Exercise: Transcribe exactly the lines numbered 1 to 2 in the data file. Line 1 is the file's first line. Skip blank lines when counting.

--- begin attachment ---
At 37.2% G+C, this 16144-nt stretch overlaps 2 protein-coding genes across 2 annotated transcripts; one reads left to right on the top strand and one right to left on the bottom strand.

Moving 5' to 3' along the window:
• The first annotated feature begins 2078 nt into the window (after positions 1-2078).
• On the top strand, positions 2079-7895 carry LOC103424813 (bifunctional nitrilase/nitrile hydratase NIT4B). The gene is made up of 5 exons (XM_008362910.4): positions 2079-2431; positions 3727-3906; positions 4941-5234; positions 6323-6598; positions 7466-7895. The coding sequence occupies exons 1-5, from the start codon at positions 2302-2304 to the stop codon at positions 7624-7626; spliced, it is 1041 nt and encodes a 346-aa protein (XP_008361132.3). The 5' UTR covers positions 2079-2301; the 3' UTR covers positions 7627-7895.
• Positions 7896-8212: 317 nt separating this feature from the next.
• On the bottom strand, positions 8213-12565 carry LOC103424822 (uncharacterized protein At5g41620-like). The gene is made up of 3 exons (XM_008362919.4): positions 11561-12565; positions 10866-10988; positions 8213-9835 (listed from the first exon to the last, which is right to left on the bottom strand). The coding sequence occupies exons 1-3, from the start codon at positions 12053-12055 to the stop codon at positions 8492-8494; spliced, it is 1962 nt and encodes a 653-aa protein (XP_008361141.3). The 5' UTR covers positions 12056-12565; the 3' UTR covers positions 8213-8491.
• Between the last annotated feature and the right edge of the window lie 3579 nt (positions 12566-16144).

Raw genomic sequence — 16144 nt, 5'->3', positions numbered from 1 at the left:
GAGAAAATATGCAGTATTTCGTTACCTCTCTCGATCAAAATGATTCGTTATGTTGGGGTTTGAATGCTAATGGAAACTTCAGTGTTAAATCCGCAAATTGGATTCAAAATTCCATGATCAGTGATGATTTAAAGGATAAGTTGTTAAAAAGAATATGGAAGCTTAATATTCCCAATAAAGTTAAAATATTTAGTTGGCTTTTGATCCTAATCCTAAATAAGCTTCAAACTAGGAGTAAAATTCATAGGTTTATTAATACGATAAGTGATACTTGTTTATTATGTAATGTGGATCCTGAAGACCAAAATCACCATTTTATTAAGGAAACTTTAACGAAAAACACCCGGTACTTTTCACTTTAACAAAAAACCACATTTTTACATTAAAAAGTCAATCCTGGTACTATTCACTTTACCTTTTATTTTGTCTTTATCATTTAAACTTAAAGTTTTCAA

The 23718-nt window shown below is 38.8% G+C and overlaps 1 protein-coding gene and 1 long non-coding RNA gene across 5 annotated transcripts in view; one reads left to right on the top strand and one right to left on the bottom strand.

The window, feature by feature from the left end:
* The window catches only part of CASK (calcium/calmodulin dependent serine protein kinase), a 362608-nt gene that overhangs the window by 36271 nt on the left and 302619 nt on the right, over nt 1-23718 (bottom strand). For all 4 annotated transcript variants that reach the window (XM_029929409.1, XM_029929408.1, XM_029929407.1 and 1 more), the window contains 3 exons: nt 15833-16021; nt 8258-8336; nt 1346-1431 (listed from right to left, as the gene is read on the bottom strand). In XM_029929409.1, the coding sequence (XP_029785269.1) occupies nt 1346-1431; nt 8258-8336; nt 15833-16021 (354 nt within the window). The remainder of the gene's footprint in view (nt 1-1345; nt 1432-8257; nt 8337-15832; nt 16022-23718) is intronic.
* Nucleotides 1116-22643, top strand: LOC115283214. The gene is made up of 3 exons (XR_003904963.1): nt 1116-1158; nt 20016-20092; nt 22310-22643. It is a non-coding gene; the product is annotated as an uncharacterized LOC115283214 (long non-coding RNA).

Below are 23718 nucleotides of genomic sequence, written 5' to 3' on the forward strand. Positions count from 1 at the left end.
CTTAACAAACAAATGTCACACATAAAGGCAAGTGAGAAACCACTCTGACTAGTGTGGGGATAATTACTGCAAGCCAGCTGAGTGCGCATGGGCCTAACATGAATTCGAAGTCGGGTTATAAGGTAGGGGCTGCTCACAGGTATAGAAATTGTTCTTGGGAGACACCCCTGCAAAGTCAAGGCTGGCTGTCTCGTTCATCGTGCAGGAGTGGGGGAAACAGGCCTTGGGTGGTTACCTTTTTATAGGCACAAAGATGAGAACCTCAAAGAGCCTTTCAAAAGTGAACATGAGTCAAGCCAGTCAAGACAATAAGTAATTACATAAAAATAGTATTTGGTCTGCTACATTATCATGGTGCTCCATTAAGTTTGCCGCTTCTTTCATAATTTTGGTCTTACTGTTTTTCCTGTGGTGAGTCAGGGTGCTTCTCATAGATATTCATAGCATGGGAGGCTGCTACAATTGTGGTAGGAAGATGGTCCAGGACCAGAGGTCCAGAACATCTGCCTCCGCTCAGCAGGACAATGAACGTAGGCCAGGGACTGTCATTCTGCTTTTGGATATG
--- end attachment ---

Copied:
At 37.2% G+C, this 16144-nt stretch overlaps 2 protein-coding genes across 2 annotated transcripts; one reads left to right on the top strand and one right to left on the bottom strand.

Moving 5' to 3' along the window: